Last Call at the Pillow Sled Bar
Maximum guts, minimum glory
by Spencer Hall
I. Suburban Bobsled: 1985–1986
Matching beverage: Cherry Coke. Flavor profile: diabetes and Jolly Rancher. Notes of lab-engineered fruit.
THE SPORT’S ORIGINS came from my sister’s habit of sliding down the stairs on her ass. She would start at the top of the stairs, and then ratchet down, gaining momentum toward the end and then slamming home against the baseboards at the bottom on landing. Children have no nerves in their bodies, and even less sense. Don’t ever let them make up games.
I added in the pillow as a force multiplier. The pillow allowed for bounce; with enough force, a good rider could get up enough momentum to skip entire steps. With a slick pillowcase, you could even tumble end over end. Timing was inexact, but on a straight-shot, saltbox-house staircase, the fastest times ranged somewhere around 1.5 seconds.
Progress on the project was halted when an experimental double-pillow run went awry and sent the rider headfirst into a mirror hung at the bottom of the stairs. Sorry about that, Mom. We immediately moved to Tennessee for six years, and then to Florida. Seven years bad luck for breaking a mirror is no myth.
II. Dry Jousting: March 1987
Matching beverage: Jolt Cola. Flavor profile: like Tab brewed with hydrochloric acid.
ARRANGED DURING an extremely unsupervised middle school recess. Competitors stood on railroad ties placed over a drainage ditch, and then battled to see who could knock the other off. All forms of contact were allowed, including groin shots if you had the balance. No one did, and attempts to land such blows were the cause of at least half of all defeats. (Do not ask why there were railroad ties just lying around. It’s as much of a mystery as “Why do middle school boys love to punch each other in the balls?”)
Progress on this promising sport was halted when I was thrown off by a 250-pound twelve-year-old and landed headfirst on a rock. I heard bells for hours and saw children who did not exist in the trees.
III. Medicine Kick Ball: April 1987
Matching beverage: Grape drink. Flavor profile: cough syrup and the plastic of the barrel-shaped container it came in.
KICKBALL, BUT PLAYED with a ten-pound medicine ball. Stopped after one at-bat and one broken toe. Actually overseen by a licensed educator from the state of Tennessee. Don’t ever let your children be in Tennessee.
IV. Mumblety-Leg: June 1988
Matching beverage: Slurpee Suicide. Flavor profile: plaid.
A VARIATION on the popular nineteenth-century game of dropping a knife, business end first, into the ground. The variation here is that an actual leg belonging to someone was on the ground, and the knife used was one of those gigantic, Rambo-sized survival knives advertised in the back of Boys’ Life for children’s consumption. The large handles of the knives usually contained fishing wire, matches, a wire handsaw—and, in one recursive case, a smaller knife kept inside your larger knife’s handle. It was pure homicide you could order for $17.99, but it worked a lot better than the bullshit hovercraft made from a vacuum cleaner.
We played this for quite a while, until a glancing blow slashed open my leg. One of the participants is now a doctor who supervises life-and-death decisions on a daily basis. I lost my wallet gambling poorly on this trip, too.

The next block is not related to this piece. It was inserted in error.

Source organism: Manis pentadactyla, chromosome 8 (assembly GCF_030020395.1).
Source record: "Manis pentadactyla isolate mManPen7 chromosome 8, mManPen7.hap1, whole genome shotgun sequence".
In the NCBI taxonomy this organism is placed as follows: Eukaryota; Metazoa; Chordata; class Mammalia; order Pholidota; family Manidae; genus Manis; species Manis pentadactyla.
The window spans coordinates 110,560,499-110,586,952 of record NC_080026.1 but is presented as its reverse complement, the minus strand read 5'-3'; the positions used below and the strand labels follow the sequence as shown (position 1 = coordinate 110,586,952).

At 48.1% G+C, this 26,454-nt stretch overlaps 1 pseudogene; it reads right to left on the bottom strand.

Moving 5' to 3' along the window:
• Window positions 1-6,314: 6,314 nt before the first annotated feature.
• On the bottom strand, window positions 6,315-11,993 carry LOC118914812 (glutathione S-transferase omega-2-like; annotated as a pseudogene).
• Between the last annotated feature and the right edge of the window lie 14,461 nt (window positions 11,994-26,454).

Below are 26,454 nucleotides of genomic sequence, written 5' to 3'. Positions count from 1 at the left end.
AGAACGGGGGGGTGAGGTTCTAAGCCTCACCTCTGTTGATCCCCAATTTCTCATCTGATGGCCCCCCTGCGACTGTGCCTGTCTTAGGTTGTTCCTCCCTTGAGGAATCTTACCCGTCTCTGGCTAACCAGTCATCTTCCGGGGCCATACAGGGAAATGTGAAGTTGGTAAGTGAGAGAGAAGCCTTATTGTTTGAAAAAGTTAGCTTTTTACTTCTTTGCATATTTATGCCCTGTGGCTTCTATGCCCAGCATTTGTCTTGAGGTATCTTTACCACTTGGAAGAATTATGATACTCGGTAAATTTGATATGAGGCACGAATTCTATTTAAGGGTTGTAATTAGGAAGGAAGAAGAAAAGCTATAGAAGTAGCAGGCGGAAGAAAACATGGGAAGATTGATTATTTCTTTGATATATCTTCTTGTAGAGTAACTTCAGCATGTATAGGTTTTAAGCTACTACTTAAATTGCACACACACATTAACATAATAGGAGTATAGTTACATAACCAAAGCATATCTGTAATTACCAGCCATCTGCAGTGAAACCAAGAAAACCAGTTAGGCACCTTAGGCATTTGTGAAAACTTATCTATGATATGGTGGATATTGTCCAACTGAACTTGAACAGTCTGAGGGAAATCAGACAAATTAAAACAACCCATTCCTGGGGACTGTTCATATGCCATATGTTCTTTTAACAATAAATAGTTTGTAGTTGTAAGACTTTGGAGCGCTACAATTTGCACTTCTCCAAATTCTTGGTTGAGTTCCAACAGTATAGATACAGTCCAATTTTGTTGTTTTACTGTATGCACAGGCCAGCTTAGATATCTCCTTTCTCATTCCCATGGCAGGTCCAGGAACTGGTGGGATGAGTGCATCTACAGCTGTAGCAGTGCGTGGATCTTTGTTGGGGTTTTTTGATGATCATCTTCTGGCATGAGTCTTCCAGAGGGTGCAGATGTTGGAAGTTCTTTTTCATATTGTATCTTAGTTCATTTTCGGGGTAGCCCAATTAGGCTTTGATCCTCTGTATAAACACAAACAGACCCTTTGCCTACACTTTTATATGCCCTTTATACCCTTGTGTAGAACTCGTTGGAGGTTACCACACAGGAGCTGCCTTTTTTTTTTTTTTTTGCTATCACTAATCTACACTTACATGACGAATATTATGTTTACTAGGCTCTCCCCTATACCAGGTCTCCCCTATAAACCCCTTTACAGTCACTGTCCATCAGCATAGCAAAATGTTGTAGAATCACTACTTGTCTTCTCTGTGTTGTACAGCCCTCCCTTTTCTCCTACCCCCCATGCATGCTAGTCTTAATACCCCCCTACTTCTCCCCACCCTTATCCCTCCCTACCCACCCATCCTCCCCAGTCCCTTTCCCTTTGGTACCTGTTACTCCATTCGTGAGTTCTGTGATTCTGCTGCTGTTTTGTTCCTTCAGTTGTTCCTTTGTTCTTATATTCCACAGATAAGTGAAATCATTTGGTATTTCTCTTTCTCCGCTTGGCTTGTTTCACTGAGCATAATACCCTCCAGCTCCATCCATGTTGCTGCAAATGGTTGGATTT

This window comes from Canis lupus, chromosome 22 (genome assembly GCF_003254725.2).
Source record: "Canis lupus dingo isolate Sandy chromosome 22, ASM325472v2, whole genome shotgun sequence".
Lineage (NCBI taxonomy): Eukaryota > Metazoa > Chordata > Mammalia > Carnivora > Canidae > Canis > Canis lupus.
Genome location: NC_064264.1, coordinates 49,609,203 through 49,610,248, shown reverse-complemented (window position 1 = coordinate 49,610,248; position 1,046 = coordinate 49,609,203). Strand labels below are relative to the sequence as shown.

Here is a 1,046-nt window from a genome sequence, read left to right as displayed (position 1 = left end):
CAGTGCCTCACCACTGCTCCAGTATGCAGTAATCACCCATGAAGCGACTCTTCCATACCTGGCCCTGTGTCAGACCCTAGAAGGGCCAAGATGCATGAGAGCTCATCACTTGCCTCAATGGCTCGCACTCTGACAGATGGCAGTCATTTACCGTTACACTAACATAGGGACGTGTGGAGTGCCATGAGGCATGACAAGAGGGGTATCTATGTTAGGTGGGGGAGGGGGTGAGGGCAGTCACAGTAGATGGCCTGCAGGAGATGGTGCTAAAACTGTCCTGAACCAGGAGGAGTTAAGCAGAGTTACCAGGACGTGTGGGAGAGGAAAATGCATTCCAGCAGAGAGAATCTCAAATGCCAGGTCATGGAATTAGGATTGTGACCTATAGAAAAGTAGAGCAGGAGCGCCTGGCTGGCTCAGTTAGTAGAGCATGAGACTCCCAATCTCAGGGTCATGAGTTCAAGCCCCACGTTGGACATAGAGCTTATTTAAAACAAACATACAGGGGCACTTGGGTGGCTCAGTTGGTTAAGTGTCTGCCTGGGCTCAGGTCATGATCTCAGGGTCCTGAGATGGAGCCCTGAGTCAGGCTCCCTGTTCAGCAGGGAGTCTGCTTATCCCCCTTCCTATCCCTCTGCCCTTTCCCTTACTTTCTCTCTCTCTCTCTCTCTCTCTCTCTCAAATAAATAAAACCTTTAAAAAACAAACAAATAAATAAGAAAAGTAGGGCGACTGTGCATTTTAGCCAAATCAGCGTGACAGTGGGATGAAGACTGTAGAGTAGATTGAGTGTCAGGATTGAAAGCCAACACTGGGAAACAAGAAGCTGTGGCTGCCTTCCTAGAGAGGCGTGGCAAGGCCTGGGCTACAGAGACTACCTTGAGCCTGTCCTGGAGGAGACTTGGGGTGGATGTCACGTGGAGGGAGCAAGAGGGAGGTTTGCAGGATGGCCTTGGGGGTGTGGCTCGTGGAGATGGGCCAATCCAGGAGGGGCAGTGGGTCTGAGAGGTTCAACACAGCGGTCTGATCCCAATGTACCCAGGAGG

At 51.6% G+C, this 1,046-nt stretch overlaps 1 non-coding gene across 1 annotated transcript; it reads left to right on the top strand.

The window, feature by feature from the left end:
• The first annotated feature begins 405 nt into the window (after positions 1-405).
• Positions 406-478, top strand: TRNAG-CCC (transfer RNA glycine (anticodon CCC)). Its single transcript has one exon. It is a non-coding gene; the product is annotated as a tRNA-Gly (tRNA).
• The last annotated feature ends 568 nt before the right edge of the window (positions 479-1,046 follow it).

Boy Scouts is a worthy endeavor because it encourages risky behavior with knives, gambling, and homosexual experimentation. If you can’t take your child to New Orleans and leave him alone for days on end legally, remember: You can always enroll him in the Boy Scouts of America.
V. Car Luge: February–June 1990
Matching beverage: Milwaukee’s Best. Flavor profile: tin, wilted flowers, with notes of regret.
I HAD A FRIEND who insisted on being called “Dart.” His real name was Lon, so this was a push. “Dart” was the foremost practitioner of car luge, the safer, more sensible option to “car surfing.” Hell, if you had a car with a sunroof, the grip of a passenger lowered the risk of serious injury to something close to “only partially definite.” I slid off a car hood going fifteen miles per hour or so and broke a finger I never told anyone about. It still locks up and refuses to bend for minutes at a time. Being my middle finger, this makes for some great fun in conversations.
Dart flew off in my cul-de-sac on one ill-fated turn and had to be taken to a friend’s mother, an ER nurse, to be sewn up. She was like a mafia doctor in that when you really didn’t want to go to anyone else, you could go to her. When Dart came to school the next day, half his face gone like Harvey Dent in a Cure t-shirt, we all remembered she was a nurse, and not a plastic surgeon.
VI. Multi-platform Backyard Gymnastics: Spring 1991
Matching beverage: wine coolers stolen from a parent’s refrigerator. Flavor profile: a bum rolled in a gutter full of car air fresheners.
PLAYERS ENGAGED in various combinations of gymnastic maneuvers between elements present in especially cool backyards: trampoline, roof, and—in special situations—a swimming pool. You didn’t have to try to do it, girl whose name will be protected for the good of “those people who do not want their children to have easy ammunition.” Off the roof, flip off the trampoline, and then into the pool was a lot to ask of anyone, especially someone with no previous professional gymnastic experience.
The full-leg cast made your ass look like a levitating sphere of a perfect world the gods only allow us to catch glimpses of. You should know that, even if it’s twenty years too late and just a distant aching memory in your long-healed femur. You were the most beautiful temporary cripple I will and have ever seen.
Spencer Hall is the editor of the college football blog “Every Day Should be Saturday.”